"GIT up! What you 'bout?"
I opened my eyes and looked around, trying to make out where I was. It was after sun-up, and I had been sound asleep. Pap was standing over me looking sour and sick, too. He says:
"What you doin' with this gun?"
I judged he didn't know nothing about what he had been doing, so I says:
"Somebody tried to get in, so I was laying for him."
"Why didn't you roust me out?"
"Well, I tried to, but I couldn't; I couldn't budge you."
"Well, all right. Don't stand there palavering all day, but out with you and see if there's a fish on the lines for breakfast. I'll be along in a minute."
He unlocked the door, and I cleared out up the river-bank. I noticed some pieces of limbs and such things floating down, and a sprinkling of bark; so I knowed the river had begun to rise. I reckoned I would have great times now if I was over at the town. The June rise used to be always luck for me; because as soon as that rise begins here comes cordwood floating down, and pieces of log rafts—sometimes a dozen logs together; so all you have to do is to catch them and sell them to the wood-yards and the sawmill.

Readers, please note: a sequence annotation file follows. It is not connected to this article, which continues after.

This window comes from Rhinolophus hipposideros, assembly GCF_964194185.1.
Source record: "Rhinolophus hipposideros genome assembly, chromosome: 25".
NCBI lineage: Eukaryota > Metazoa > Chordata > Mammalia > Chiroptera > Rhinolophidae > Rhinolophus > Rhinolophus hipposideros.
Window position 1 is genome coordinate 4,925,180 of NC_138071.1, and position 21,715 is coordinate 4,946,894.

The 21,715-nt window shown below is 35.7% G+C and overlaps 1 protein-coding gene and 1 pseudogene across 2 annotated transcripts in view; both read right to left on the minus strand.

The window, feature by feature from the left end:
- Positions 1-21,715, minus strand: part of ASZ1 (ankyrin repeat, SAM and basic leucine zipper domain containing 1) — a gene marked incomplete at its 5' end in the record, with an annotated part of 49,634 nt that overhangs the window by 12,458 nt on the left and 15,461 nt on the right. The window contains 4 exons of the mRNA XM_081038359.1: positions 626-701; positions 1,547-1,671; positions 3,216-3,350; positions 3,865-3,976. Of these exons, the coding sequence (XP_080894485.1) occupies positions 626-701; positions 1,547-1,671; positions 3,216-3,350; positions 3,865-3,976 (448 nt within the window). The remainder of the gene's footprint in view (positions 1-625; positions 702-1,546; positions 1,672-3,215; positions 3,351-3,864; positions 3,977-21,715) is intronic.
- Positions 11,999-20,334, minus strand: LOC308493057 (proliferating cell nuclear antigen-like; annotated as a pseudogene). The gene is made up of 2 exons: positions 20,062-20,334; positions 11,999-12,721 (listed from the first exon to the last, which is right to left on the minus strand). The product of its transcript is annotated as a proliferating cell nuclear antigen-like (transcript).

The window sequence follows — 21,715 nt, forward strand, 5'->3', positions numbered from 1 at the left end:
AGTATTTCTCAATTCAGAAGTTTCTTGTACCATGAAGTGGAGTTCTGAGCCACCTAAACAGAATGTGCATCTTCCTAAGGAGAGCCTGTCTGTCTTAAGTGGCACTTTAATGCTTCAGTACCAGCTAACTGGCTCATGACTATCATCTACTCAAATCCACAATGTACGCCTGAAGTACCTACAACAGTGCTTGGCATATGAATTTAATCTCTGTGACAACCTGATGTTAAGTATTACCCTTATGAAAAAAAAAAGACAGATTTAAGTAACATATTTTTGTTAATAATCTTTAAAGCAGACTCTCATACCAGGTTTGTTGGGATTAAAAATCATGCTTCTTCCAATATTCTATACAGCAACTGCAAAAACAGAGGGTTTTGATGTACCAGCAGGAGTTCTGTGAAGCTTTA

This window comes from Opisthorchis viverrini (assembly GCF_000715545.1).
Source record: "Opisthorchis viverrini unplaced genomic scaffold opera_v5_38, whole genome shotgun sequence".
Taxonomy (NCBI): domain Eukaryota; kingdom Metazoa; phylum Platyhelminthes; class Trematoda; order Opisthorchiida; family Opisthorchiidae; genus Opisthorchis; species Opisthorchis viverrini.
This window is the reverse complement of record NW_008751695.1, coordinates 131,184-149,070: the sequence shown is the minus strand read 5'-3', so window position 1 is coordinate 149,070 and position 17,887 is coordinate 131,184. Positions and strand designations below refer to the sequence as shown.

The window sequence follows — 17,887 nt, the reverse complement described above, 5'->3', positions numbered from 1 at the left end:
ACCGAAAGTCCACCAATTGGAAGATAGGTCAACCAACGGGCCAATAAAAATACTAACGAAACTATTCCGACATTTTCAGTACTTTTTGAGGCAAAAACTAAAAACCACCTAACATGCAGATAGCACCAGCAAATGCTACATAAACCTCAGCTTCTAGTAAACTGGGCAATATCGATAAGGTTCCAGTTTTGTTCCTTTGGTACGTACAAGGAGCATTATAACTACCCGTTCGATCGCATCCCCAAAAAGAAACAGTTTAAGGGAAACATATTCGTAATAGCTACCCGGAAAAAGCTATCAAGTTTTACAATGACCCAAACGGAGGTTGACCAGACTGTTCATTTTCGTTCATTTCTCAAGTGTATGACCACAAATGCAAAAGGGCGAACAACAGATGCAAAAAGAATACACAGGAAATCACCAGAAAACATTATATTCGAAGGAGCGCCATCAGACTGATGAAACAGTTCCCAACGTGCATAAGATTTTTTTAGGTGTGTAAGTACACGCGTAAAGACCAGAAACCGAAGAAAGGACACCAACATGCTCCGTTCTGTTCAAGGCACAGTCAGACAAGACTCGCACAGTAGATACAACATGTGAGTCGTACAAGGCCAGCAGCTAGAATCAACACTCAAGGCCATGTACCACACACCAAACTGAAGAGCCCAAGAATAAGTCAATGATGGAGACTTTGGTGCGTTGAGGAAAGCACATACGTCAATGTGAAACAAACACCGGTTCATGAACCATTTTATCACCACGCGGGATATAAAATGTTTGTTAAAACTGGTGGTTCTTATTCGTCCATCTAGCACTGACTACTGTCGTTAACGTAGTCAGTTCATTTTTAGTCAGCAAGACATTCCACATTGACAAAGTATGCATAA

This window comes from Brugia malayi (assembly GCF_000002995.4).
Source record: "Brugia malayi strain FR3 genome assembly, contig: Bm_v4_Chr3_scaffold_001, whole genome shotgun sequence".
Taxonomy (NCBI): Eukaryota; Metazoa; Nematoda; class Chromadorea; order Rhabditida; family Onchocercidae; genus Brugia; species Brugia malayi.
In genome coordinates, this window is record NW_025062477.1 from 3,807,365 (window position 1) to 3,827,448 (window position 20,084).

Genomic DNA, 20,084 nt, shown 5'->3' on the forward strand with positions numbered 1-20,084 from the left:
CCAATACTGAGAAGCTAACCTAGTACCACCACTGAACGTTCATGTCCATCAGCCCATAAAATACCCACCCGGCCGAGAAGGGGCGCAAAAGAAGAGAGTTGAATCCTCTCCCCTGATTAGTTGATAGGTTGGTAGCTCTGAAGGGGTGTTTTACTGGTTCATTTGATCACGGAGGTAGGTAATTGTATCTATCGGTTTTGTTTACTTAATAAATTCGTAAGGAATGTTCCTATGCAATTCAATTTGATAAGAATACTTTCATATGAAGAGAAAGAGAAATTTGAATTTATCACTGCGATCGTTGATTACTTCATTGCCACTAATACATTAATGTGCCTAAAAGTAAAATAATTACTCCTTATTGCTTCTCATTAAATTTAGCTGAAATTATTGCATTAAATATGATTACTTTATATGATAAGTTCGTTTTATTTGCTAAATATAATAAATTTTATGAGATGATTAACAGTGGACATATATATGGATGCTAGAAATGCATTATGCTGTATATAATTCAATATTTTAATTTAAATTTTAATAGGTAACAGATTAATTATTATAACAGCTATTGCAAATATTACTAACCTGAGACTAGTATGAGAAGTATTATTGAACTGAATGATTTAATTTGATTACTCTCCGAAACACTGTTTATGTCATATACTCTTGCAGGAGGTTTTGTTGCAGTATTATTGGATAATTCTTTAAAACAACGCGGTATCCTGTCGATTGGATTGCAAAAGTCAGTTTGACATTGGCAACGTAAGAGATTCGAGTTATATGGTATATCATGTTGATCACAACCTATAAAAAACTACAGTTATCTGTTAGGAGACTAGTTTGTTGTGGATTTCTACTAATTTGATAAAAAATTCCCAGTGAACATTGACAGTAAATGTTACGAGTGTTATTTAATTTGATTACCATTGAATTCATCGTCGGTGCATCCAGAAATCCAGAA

I went along up the bank with one eye out for pap and t'other one out for what the rise might fetch along. Well, all at once here comes a canoe; just a beauty, too, about thirteen or fourteen foot long, riding high like a duck. I shot head-first off of the bank like a frog, clothes and all on, and struck out for the canoe. I just expected there'd be somebody laying down in it, because people often done that to fool folks, and when a chap had pulled a skiff out most to it they'd raise up and laugh at him. But it warn't so this time. It was a drift-canoe sure enough, and I clumb in and paddled her ashore. Thinks I, the old man will be glad when he sees this—she's worth ten dollars. But when I got to shore pap wasn't in sight yet, and as I was running her into a little creek like a gully, all hung over with vines and willows, I struck another idea: I judged I'd hide her good, and then, 'stead of taking to the woods when I run off, I'd go down the river about fifty mile and camp in one place for good, and not have such a rough time tramping on foot.